It started with crack tooth and was told need a crown. After the crown the tooth still hurts and I was told I needed root canal and so my dentist remove the permanent crown and did the root canal and again crowned. After 4 months I still feel sensation from the tooth. I was told to wait for at least few months. It has a mild pressure pain when touching with my fingers. It does not hurt to chew but the tooth hurts after chewing hard or chewy food. The sensation or mild pain only felt by touch with my tounge or fingers. I can't quite explain I can only feel the mild pain especially in outside part of the tooth. Has anyone out there with the same situation. I am planning to call my dentist soon. But not quite sure what to say.
Yes I know exactly what you mean. I have been in the same situation this year with a back molar. Have been through the same sort of procedure as you, the crowning of the tooth previously because of a hairline crack, then just this year more pain in the tooth so a root canal was performed by an endodontist. The tooth has taken months to settle. I kept touching it with my fingers and running my fingernail along the outter part of the tooth and pushing it with my tongue, and it would hurt when I did this. The two types of sensation I was feeling was the bruised achy pain you get when pushing something sore. The other feeling I got I could only liken it to when you run your fingernails down a blackboard and you get that screeching sensation......that's the weird sensation I was getting when I used my fingernail across the rim of the tooth. I told my endodontist and the best advice he gave me was STOP DOING ALL OF THAT ! Which made me feel REALLY silly but as he said, if something hurts when you touch it, then don't touch it.
I was able to start chewing all foods on the tooth without it hurting and just like you the tooth would start to feel quite uncomfortable AFTER the eating had finished. It's as if it was saying "hey you chewed on me and now I'm upset because of it". But, it has stopped doing that now after a few months. I chew everything and feel nothing afterwards. Yes it can take that long unfortunately. I found that if I was eating something really chewy or hard, I would make sure I chewed on the opposite side, just until the tooth got over its settling stage and regained its full strength.
Back to the pushing thing, my endo told me a root canalled tooth can sometimes hurt when it's pushed for up to 6 months after the procedure, but he said if I only pushed it once a week to see how it was feeling, he reckoned I would see that each week the push would hurt less and less. But he said only push it ONCE a week, not continually. And I'm happy to say he was correct. It's been approximately 4 months and I've just pushed it now as I'm writing this......there's still a very small amount of pain but it's probably 90% better than what it used to be. As he said, teeth only take so much aggravation before they start "talking back". If I was you I'd refrain from purposely touching it with fingers and tongue. I know it's hard because you want to keep doing this to see if it feels better, but the more you do it, the longer the healing process takes. It's great that you are actually chewing on it without pain though.......I'm sure you will finish eating something chewy one day soon and you'll be able to say "hey the tooth hasn't started hurting!" Good luck :-)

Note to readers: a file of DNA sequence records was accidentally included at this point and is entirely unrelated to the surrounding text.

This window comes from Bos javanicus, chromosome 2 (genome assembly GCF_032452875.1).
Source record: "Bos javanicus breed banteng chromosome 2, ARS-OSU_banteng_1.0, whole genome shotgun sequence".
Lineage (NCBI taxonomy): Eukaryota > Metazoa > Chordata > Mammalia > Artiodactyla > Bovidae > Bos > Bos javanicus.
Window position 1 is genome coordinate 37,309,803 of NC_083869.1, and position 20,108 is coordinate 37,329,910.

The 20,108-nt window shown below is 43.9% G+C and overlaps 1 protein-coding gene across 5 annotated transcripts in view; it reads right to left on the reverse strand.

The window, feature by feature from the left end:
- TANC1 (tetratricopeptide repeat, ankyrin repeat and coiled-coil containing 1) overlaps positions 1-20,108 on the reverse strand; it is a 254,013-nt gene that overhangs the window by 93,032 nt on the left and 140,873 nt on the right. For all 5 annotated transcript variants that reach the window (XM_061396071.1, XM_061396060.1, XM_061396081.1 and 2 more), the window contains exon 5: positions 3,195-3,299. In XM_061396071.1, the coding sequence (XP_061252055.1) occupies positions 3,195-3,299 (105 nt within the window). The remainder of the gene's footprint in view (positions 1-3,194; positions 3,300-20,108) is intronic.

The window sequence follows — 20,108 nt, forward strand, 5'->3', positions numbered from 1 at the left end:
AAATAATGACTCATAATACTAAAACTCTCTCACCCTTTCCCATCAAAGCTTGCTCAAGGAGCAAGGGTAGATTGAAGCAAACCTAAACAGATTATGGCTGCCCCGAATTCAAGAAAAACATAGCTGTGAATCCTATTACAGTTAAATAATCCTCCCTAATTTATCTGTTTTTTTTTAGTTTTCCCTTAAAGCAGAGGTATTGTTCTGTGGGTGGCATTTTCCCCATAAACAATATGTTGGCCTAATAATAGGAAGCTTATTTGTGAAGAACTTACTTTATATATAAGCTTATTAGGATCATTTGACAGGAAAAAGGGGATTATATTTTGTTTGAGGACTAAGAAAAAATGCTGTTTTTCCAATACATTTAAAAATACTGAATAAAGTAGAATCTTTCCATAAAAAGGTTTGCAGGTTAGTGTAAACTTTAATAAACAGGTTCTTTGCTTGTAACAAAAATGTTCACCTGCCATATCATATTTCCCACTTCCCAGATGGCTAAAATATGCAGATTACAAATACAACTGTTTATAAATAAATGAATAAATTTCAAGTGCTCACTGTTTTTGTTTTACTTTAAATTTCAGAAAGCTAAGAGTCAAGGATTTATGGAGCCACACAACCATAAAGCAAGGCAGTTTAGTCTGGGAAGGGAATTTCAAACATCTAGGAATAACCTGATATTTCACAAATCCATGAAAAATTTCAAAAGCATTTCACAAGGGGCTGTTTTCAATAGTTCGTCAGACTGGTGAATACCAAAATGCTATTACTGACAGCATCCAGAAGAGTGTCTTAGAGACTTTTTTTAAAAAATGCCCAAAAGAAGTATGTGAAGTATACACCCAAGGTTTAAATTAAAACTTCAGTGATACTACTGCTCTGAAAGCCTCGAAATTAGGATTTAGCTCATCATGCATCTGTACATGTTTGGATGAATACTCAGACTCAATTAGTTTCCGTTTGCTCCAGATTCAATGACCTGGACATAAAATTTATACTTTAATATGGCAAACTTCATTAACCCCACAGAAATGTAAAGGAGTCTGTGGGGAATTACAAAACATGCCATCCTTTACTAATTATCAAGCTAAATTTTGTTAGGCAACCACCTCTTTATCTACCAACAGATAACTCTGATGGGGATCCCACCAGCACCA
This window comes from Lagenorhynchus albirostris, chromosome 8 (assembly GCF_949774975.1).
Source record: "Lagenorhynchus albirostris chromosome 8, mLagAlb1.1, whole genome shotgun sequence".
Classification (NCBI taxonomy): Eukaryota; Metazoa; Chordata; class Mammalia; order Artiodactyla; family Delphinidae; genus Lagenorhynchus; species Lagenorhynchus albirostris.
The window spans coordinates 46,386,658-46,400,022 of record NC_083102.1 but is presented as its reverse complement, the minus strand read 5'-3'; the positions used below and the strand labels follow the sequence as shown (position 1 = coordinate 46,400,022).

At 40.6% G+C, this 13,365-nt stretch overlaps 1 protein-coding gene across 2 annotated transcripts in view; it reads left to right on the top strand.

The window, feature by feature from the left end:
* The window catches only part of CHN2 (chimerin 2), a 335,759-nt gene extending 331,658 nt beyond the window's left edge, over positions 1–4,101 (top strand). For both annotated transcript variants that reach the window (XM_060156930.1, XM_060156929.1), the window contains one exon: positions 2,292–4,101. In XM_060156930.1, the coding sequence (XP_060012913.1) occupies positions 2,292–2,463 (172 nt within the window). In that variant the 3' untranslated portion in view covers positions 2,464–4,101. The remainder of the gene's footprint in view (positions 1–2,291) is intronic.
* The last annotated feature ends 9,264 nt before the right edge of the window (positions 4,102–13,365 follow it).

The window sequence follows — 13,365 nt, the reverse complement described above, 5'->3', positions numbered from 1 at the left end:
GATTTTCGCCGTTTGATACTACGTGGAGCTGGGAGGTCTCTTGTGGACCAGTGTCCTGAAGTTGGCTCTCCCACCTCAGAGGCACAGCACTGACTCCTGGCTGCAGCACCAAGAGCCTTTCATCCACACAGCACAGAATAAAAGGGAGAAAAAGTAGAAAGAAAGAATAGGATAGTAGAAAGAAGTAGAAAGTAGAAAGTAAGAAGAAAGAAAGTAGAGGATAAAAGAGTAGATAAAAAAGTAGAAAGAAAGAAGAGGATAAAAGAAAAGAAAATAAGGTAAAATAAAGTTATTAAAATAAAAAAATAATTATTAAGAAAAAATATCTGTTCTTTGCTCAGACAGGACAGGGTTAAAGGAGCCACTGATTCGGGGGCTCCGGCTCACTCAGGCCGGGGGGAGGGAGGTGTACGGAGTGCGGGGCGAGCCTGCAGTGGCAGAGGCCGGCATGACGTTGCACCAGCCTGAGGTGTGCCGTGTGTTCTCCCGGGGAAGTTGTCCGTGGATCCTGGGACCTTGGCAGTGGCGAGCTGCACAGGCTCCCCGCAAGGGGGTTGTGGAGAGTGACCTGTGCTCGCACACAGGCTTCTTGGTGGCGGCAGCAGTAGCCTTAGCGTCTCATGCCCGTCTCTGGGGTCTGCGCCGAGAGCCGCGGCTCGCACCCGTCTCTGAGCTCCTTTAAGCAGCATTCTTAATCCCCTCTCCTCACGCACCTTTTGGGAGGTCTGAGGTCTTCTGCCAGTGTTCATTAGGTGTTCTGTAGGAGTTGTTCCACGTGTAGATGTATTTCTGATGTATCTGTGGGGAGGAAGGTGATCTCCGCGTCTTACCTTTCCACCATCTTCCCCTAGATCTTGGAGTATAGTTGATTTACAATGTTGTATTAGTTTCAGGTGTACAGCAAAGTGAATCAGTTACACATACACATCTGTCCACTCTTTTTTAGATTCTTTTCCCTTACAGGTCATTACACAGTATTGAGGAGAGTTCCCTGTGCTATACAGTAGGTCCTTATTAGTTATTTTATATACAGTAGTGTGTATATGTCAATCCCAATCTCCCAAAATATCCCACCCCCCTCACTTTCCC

Thank you so much, I remember your advice four months ago to wait for few months. The tooth is not that bad for now I am just so scared the root canal was not done properly and I am terrified of dentist. So do I purposely push the tooth once a week or chew on it once a week. I really tried not to chew any hard or chewy. Once again thank you.
The tooth will probably be happier if it's not pushed or prodded at all. My endo was only telling me to push mine once a week so as to make sure that I wasn't pushing it all the time, thereby making it more aggravated. And he was trying to make a point that I should notice it feeling better as each week went by, if I did happen to push it.
If you're fine with chewing softer foods on it and it doesn't start hurting afterwards then by all means keep chewing on it. If you're about to eat something that is quite hard or chewy, I'd chew that food on the other side for the time being at least, just so as not to aggravate the tooth unnecessarily. Week by week by week you should get to the stage where you can chew all foods on it and it won't start hurting afterwards. Long slow process I know, but teeth can be weird sometimes.
I think if the root canal wasn't done properly, you possibly would have had a lot more pain by now and you maybe wouldn't be able to chew anything on it. The endo told me it can take up to 6 months for some root canalled teeth to feel quite normal again, and yet a different tooth can have a root canal and feel normal with 48 hours. There's no real logic why some teeth take longer than others to settle down. Teeth are weird.
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